National headlines:

  • Tick…tick…tick…Special counsel Robert Mueller has impaneled a grand jury in Washington, D.C. to investigate Russia’s role in the 2016 election. There’s no way to look at this other than the probe is growing in scope and intensity [Wall Street Journal].
  • Mueller’s grand jury has already issued subpoenas in connection with Donald Trump Jr.’s meeting with Russian nationals at Trump Tower last year [Reuters].
  • Special counsel Robert Mueller is also reportedly focusing on financial connections between associates of Donald Trump and Russia [CNN].
  • At a rally in West Virginia, President Donald Trump railed against the Russia investigation, calling it “fake” and “demeaning” [Politico].
  • Former national security adviser Michael Flynn has revealed he served an advisory role with a controversial data analytics firm that worked for the successful pro-Brexit campaign to pull Britain out of the European Union [Associated Press].
  • The Republican-controlled Congress has left town for a month-long recess after failing to achieve a single significant legislative achievement during the first half of the year [Washington Post].
  • House Speaker Paul Ryan says it will be easier for the Republican controlled congress to pass tax reform than they did addressing health care once lawmakers return following their recess [Wisconsin State Journal].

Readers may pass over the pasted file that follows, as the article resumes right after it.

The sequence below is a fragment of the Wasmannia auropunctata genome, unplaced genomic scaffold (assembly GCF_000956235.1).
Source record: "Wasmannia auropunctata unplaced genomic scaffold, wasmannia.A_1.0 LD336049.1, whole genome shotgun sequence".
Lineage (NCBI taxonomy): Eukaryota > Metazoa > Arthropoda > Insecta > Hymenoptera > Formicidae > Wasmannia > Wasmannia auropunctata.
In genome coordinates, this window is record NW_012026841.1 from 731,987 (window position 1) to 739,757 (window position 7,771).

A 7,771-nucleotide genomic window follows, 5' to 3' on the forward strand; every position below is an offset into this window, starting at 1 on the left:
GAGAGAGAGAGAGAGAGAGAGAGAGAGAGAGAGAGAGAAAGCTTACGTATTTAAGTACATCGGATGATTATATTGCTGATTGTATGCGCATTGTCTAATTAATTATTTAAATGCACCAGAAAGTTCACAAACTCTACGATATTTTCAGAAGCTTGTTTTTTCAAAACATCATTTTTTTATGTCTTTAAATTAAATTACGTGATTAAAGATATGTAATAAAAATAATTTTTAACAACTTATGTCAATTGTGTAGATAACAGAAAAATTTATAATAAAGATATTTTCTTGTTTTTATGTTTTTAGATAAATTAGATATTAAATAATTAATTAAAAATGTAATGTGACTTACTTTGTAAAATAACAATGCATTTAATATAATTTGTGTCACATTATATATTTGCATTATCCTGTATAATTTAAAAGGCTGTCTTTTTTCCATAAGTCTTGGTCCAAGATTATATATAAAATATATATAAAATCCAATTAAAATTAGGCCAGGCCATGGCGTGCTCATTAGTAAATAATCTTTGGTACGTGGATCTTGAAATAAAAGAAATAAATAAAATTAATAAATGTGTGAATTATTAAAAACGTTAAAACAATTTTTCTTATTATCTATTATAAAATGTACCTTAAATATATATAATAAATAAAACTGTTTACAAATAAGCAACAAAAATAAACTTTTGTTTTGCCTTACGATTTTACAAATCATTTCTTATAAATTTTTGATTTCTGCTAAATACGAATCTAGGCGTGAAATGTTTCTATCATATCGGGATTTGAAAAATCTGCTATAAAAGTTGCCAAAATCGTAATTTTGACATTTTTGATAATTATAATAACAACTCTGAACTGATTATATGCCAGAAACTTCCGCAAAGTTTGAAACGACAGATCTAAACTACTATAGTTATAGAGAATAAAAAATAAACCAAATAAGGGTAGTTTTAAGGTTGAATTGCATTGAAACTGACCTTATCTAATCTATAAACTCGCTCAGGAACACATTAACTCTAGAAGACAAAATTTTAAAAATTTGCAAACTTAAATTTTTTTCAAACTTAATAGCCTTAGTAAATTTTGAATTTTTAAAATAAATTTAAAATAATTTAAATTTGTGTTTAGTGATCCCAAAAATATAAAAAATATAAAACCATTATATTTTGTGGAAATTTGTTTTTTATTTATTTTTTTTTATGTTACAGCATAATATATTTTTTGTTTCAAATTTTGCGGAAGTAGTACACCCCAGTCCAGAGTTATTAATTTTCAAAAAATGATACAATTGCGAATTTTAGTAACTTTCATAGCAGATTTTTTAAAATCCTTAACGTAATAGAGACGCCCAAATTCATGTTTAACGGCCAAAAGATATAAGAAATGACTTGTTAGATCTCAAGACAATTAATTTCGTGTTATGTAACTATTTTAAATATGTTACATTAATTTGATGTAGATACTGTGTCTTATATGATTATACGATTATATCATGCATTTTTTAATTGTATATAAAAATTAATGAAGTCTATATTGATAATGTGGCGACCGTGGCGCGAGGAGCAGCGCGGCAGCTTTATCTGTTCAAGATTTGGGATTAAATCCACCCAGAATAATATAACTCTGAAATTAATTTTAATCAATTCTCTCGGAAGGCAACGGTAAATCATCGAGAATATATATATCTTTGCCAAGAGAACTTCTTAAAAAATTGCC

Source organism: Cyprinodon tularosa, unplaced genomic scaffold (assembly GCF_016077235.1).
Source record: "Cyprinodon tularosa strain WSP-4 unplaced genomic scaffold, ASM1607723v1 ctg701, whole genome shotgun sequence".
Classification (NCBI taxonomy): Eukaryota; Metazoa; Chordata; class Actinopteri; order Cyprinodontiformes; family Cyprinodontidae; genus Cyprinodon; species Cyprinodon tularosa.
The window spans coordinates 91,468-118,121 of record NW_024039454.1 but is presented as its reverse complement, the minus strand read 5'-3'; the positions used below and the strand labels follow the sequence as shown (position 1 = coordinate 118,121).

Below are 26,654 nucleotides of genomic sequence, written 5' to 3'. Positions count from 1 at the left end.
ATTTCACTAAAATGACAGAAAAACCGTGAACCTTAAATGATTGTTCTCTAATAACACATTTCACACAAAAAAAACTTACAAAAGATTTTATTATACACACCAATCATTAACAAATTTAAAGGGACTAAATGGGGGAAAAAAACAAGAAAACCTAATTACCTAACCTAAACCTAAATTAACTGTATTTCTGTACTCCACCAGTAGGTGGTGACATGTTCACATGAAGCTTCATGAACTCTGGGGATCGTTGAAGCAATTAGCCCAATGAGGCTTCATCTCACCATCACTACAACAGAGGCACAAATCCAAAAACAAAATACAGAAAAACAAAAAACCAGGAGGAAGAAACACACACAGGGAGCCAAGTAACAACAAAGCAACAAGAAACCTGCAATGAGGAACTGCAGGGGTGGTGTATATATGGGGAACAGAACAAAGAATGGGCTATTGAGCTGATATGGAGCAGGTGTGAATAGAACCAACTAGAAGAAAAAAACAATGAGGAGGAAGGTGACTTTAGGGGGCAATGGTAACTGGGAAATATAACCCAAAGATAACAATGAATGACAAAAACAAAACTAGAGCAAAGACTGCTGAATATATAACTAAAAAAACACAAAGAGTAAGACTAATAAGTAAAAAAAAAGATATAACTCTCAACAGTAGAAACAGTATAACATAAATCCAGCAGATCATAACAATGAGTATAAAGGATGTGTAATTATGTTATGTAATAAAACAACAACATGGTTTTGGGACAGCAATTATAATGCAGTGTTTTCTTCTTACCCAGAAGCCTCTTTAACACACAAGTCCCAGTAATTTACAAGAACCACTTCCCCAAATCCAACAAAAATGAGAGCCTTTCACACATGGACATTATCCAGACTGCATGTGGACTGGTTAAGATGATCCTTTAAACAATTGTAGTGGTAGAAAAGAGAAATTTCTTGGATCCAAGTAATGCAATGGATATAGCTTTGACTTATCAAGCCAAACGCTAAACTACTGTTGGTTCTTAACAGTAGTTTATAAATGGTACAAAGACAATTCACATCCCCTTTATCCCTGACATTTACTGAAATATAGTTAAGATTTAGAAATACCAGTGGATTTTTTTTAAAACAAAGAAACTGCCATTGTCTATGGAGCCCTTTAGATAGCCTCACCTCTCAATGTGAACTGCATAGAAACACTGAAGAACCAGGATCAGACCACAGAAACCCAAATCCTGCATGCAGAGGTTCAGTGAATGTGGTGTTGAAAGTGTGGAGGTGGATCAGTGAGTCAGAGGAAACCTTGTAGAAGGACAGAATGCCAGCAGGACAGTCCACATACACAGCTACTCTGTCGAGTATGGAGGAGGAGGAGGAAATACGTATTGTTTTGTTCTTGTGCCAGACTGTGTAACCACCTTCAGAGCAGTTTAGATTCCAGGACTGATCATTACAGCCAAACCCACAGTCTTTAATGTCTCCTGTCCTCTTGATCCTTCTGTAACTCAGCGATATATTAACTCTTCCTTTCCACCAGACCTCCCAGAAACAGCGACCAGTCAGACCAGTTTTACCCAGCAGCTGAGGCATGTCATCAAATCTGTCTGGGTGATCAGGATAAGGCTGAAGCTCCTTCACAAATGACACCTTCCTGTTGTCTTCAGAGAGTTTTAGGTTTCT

• The U.S. Senate moved to block President Donald Trump from making recess appointments while they’re away from Washington [The Hill].
  • Attorney General Jeff Sessions plans a new crackdown on leaks of classified intelligence [Bloomberg].
  • Transcripts of phone calls between President Donald Trump and other foreign leaders have leaked. In the calls, Trump urged Mexico’s president to not publicly say they would not pay for his proposed border wall. Trump also called New Hampshire a “drug infested den” [Washington Post].
  • The Secret Service has pulled out of its command post inside Trump Tower over a contract dispute with President Donald Trump’s company [Washington Post].
  • Donald Trump in the White House has not been good news for American gun manufacturers. Gun sales have dropped 21% for one gun maker since Trump took office [CNN Money].
  • Republicans are in complete control of the governorship and the state legislature in 26 states [The Hill].
  • Toyota and Mazda announced they will build a $1.6 billion joint-venture automotive assembly plant in the U.S. that will create 4,000 jobs [USA Today].
  • Former White House Press Secretary Sean Spicer has turned down an offer to appear on “Dancing with the Stars” [TMZ].

On this day in history:

  • 1790 – The Coast Guard had its beginnings as the Revenue Cutter Service.
  • 1914 – Britain declared war on Germany while the United States proclaimed its neutrality in World War I.
  • 1944 – Anne Frank, 15, was arrested along with her sister, parents and four other people after they had spent two years hiding from the Nazis in a building Amsterdam.
  • 1987 – The Federal Communications Commission voted to rescind the Fairness Doctrine, which required radio and TV stations to present balanced coverage of controversial issues.